Our bridges seem safe for now and since they're county bridges, there isn't quite as much traffic. But, even though the traffic is light, everyone is driving heavier vehicles and older bridges, in particular, need to be evaluated for safety.
7News tagged along on with ODOT engineer Brian Windsor on a typical evaluation of an older bridge, "It's kind of strange to see this kind of a design on a county bridge," he said. "For some reason they put three of them in this county." The deck truss design is unusual for the area.
The experts are typically looking for cracks or, more often, rust damage which is one of the major problems in these old bridges. He and his team have been out in Southwest Jackson County making sure the bridges, there, are safe. They looked at three today and Windsor says that they are in "...typical county bridge shape. They've got some problems, nothing that's immediately serious right now."
But this bridge was built in 1930 and it could become a problem in the future. So, they are mainly looking at the "truss". The truss is the two long support beams on either side of the bridge. It's what holds this type of structure up and rust can be quite a concern, especially at the abutment where the truss is buried. "Sometimes you never know what you are going to find when you get all that dirt," says Windsor.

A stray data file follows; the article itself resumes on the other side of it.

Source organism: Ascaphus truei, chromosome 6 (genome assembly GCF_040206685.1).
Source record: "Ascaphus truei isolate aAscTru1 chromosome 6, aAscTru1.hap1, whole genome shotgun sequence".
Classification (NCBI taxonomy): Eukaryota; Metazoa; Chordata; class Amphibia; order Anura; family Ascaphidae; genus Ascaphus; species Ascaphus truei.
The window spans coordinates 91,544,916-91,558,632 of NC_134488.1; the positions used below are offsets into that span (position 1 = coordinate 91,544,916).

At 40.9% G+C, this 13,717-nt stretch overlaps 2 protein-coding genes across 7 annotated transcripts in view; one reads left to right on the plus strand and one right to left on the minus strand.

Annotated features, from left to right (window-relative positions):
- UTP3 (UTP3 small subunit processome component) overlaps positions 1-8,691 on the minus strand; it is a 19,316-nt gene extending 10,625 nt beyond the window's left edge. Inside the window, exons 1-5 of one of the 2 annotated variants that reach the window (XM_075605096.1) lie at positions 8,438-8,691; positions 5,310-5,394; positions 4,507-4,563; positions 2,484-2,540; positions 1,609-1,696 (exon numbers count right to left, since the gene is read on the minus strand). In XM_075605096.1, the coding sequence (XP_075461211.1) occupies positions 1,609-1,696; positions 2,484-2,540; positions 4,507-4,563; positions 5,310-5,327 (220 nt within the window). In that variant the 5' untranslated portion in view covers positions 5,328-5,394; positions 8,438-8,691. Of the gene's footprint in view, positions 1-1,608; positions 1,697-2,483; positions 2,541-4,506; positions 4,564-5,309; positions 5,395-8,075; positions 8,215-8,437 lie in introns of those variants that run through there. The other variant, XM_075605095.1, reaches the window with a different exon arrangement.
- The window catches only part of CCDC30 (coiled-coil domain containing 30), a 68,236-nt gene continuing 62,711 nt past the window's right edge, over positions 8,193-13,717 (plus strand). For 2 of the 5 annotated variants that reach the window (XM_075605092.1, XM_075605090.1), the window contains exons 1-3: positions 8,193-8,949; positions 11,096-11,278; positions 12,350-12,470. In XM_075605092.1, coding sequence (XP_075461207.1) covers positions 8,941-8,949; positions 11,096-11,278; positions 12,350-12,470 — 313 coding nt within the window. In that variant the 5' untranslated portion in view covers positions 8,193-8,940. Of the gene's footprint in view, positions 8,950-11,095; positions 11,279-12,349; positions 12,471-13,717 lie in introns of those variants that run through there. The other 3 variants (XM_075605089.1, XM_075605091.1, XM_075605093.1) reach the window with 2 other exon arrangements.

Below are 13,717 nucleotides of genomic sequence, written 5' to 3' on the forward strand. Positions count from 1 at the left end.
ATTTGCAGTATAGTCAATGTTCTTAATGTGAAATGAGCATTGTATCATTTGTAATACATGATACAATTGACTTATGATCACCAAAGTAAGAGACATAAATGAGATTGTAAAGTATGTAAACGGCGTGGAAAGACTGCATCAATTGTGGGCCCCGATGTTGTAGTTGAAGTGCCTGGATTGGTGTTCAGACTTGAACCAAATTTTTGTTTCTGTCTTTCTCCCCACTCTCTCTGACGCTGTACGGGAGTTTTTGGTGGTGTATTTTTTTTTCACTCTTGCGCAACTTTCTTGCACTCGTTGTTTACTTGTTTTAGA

The bridge Windsor was having a look at didn't seem to have much structural damage, in fact, he said it seemed clean and in really good shape. Just a bent support on the truss that isn't that serious. "If you get a compression cord bent out of line, it's more susceptible to buckling," he said. But overall, he said the bridges are okay. The main areas of concern are the abutments where there could be hidden rust that could prove to be problematic.